HISTOPATHOLOGY
2 weeks after treatment with calcium carbonate, foci of the calcium salt were surrounded by a granulomatous reaction. At later stages occasional multi-nucleate giant cells and some fibrosis were seen. With time there was absorption of the mineral, leaving a pale eosinophilic matrix. This change was accompanied by a reduction in the granulomatous reaction, such that by week 13 the granulomas were generally small and formed mainly of a central basophilic or pale-staining core and a thin fibrous capsule with few inflammatory cells. The extent of the inflammatory reaction was further reduced by week 26 and 52. Occasional foci of calcium were enclosed in a fine fibrous capsule. This form of tissue reaction was indistinguishable from some of the mineralised lesions seen following treatment with starch.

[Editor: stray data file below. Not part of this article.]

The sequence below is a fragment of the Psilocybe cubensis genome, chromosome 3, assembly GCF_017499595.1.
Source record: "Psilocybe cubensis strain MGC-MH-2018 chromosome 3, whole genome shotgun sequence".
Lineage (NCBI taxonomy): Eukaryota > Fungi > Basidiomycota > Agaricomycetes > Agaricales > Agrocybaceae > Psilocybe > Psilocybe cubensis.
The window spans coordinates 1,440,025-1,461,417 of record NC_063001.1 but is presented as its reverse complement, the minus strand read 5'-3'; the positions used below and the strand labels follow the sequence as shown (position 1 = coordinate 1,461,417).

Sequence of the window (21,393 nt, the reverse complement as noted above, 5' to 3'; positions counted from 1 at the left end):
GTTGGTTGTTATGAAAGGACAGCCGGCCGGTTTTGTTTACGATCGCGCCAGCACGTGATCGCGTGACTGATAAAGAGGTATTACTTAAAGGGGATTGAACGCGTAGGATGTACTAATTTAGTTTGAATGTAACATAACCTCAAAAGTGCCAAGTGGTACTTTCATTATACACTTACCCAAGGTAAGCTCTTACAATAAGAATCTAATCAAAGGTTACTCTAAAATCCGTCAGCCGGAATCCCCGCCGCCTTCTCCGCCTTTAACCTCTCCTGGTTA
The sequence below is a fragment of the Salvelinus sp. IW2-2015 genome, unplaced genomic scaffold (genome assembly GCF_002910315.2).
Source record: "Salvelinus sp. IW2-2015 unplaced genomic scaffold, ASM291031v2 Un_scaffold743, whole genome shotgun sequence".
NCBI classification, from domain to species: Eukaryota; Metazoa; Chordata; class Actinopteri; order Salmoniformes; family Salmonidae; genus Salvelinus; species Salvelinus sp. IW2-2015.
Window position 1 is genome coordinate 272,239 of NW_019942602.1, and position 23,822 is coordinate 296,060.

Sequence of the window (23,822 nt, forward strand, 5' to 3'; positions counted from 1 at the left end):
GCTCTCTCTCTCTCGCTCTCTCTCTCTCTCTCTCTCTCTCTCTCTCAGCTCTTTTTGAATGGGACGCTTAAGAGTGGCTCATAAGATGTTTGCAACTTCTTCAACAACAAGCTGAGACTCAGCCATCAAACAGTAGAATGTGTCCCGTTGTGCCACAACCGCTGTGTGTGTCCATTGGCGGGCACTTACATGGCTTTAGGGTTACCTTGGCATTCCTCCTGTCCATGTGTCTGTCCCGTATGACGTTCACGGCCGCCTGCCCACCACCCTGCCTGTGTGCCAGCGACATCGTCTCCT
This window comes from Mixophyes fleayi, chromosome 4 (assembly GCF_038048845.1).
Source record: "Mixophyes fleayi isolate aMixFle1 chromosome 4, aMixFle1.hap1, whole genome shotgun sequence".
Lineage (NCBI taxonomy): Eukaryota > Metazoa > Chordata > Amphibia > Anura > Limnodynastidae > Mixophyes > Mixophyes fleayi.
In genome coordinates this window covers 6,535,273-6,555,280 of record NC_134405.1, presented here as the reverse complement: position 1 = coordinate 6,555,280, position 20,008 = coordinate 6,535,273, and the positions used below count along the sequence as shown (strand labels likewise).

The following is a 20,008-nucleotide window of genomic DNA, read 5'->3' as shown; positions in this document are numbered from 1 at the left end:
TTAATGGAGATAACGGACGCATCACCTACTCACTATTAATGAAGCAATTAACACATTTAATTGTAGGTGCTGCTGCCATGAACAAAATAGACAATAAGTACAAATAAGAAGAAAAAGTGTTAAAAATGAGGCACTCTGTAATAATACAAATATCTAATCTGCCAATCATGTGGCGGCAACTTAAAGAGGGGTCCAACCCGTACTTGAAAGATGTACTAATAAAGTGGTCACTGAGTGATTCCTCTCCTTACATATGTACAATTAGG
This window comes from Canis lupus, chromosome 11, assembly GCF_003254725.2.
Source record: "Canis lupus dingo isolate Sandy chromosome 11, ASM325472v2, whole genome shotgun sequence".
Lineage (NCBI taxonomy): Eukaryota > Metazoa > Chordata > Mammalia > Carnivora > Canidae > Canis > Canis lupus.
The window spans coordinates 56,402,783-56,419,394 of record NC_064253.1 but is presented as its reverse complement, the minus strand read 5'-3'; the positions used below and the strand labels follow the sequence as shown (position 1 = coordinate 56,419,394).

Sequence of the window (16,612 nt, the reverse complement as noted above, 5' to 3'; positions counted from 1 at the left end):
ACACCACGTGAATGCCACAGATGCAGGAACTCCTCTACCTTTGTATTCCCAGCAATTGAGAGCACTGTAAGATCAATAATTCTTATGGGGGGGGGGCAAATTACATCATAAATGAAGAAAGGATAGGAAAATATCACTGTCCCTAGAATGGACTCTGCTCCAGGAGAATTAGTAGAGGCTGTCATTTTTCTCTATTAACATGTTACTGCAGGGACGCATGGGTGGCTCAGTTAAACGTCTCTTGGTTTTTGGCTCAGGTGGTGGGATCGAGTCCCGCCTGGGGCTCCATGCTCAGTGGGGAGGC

The granulomatous reaction induced by starch was characterised at week 2 by central necrosis, a macrophage infiltration and fibrosis with starch granules at the periphery of the lesion. At week 13 there was a reduction in the number of starch granules and a concomitant reduction in the severity of the reaction. Some lesions shoed dystrophic calcification. At week 26 and 52 the lesions were composed largely of a central core of dystrophic calcification invested in a thin fibrous capsule. There was little evidence of starch granules and those present were associated with slight fibrosis.

Any other information on results incl. tables

Table 1: No. of animals with visible focal lesions after implantation

Interval (week)

No. of animals affected/ no. observed after treatment with:

No powder

CaCO3

Talc

Starch

2

0/10

10/10

10/10

9/10

4

1/10

10/10

10/10

5/10

8

0/10

10/10

10/10

4/10

13

0/10

10/10

10/10

4/10

26

0/10

9/10

10/10

4/10

52

0/9

4/10

10/10

5/10

Sham operated control

 

Applicant's summary and conclusion

Conclusions:
Talc produced significantly more adhesions than the other treatments and caused a more severe granulomatous reaction, which persisted. Calcium carbonate and starch powder produced similar numbers of adhesions and in both cases the residues became invested by a thin fibrous capsule. Calcium carbonate appeared a safer material than talc.